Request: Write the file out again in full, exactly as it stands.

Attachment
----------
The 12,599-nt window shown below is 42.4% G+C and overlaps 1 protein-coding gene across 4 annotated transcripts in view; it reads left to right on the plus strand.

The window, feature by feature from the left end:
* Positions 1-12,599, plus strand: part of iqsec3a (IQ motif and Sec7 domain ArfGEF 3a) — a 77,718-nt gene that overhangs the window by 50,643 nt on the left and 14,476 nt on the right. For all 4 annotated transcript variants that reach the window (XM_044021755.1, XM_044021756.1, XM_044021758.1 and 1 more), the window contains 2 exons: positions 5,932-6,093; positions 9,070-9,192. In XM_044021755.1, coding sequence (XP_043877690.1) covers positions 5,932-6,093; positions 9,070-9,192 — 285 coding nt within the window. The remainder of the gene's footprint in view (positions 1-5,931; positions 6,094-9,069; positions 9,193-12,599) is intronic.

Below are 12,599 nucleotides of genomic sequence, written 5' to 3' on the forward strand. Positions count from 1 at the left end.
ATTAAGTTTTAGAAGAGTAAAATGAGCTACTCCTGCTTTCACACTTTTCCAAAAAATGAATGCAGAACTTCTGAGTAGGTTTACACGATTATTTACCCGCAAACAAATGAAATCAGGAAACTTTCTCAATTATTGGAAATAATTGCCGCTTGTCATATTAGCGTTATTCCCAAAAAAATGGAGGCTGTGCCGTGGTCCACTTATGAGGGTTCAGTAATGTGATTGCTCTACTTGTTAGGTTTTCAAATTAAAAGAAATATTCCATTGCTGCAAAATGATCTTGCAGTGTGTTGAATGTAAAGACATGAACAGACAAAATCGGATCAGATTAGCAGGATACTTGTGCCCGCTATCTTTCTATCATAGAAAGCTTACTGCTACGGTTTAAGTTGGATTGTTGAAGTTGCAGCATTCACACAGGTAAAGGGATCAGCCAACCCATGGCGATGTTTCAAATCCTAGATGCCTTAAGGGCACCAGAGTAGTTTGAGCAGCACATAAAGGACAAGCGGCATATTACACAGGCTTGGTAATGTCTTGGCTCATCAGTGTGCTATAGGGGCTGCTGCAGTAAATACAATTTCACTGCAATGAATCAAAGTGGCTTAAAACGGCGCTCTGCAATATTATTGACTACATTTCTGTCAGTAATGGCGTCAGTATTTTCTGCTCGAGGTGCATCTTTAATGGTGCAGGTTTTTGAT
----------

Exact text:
The 12,599-nt window shown below is 42.4% G+C and overlaps 1 protein-coding gene across 4 annotated transcripts in view; it reads left to right on the plus strand.

The window, feature by feature from the left end:
* Positions 1-12,599, plus strand: part of iqsec3a (IQ motif and Sec7 domain ArfGEF 3a) — a 77,718-nt gene that overhangs the window by 50,643 nt on the left and 14,476 nt on the right. For all 4 annotated transcript variants that reach the window (XM_044021755.1, XM_044021756.1, XM_044021758.1 and 1 more), the window contains 2 exons: positions 5,932-6,093; positions 9,070-9,192. In XM_044021755.1, coding sequence (XP_043877690.1) covers positions 5,932-6,093; positions 9,070-9,192 — 285 coding nt within the window. The remainder of the gene's footprint in view (positions 1-5,931; positions 6,094-9,069; positions 9,193-12,599) is intronic.

Below are 12,599 nucleotides of genomic sequence, written 5' to 3' on the forward strand. Positions count from 1 at the left end.
ATTAAGTTTTAGAAGAGTAAAATGAGCTACTCCTGCTTTCACACTTTTCCAAAAAATGAATGCAGAACTTCTGAGTAGGTTTACACGATTATTTACCCGCAAACAAATGAAATCAGGAAACTTTCTCAATTATTGGAAATAATTGCCGCTTGTCATATTAGCGTTATTCCCAAAAAAATGGAGGCTGTGCCGTGGTCCACTTATGAGGGTTCAGTAATGTGATTGCTCTACTTGTTAGGTTTTCAAATTAAAAGAAATATTCCATTGCTGCAAAATGATCTTGCAGTGTGTTGAATGTAAAGACATGAACAGACAAAATCGGATCAGATTAGCAGGATACTTGTGCCCGCTATCTTTCTATCATAGAAAGCTTACTGCTACGGTTTAAGTTGGATTGTTGAAGTTGCAGCATTCACACAGGTAAAGGGATCAGCCAACCCATGGCGATGTTTCAAATCCTAGATGCCTTAAGGGCACCAGAGTAGTTTGAGCAGCACATAAAGGACAAGCGGCATATTACACAGGCTTGGTAATGTCTTGGCTCATCAGTGTGCTATAGGGGCTGCTGCAGTAAATACAATTTCACTGCAATGAATCAAAGTGGCTTAAAACGGCGCTCTGCAATATTATTGACTACATTTCTGTCAGTAATGGCGTCAGTATTTTCTGCTCGAGGTGCATCTTTAATGGTGCAGGTTTTTGAT